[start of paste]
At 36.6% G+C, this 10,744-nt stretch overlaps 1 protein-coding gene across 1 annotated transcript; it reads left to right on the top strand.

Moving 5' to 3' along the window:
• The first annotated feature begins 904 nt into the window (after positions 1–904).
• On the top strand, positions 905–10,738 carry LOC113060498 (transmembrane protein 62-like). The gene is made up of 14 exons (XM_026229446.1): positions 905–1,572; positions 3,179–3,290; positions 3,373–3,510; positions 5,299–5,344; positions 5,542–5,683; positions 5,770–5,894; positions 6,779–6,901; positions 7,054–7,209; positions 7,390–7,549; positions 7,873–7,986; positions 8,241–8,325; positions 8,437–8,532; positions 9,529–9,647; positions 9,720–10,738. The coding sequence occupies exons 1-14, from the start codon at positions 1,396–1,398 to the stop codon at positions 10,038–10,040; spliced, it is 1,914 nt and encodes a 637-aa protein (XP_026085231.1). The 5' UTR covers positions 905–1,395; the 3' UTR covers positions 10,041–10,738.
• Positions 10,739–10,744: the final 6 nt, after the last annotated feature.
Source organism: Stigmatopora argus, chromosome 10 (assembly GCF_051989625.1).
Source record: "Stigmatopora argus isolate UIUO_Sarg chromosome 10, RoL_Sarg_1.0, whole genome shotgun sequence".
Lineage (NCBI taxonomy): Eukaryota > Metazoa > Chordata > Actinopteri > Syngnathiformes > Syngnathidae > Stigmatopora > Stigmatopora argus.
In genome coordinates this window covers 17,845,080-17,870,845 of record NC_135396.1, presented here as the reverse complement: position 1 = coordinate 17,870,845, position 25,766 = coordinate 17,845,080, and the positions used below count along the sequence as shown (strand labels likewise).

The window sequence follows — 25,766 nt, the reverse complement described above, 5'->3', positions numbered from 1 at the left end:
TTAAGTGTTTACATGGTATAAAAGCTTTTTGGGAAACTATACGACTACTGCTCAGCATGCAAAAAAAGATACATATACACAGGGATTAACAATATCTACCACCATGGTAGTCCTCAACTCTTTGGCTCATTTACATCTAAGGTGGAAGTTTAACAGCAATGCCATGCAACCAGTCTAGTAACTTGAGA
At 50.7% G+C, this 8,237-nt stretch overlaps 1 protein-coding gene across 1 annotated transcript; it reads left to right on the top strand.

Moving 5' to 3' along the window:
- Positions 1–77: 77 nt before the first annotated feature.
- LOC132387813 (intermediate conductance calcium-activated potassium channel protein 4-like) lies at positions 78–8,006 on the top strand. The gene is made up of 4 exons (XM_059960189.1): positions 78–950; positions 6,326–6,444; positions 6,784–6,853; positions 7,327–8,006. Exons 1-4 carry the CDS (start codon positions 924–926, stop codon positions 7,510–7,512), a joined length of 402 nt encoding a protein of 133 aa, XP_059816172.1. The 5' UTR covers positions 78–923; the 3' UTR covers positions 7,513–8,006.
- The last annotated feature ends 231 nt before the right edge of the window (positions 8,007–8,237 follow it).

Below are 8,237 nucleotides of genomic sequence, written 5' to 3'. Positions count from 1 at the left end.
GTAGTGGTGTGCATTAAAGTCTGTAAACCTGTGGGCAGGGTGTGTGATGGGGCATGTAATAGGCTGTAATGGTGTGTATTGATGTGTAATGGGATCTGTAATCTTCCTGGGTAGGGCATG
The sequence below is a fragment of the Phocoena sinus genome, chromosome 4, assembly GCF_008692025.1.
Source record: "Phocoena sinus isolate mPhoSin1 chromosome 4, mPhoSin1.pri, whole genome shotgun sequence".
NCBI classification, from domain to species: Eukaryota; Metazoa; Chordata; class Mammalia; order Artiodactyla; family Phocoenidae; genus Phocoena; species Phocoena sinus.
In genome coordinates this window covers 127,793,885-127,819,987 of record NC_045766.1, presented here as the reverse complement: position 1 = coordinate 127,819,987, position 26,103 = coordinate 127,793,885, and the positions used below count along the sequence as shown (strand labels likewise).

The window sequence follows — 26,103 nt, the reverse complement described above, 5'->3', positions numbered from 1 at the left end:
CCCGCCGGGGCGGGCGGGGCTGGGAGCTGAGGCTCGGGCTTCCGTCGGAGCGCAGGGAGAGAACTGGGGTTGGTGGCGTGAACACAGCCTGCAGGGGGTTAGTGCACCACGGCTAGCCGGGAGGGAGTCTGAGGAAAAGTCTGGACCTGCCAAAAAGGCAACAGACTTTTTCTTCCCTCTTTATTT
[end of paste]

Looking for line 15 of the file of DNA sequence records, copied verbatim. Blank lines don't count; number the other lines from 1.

- LOC132387813 (intermediate conductance calcium-activated potassium channel protein 4-like) lies at positions 78–8,006 on the top strand. The gene is made up of 4 exons (XM_059960189.1): positions 78–950; positions 6,326–6,444; positions 6,784–6,853; positions 7,327–8,006. Exons 1-4 carry the CDS (start codon positions 924–926, stop codon positions 7,510–7,512), a joined length of 402 nt encoding a protein of 133 aa, XP_059816172.1. The 5' UTR covers positions 78–923; the 3' UTR covers positions 7,513–8,006.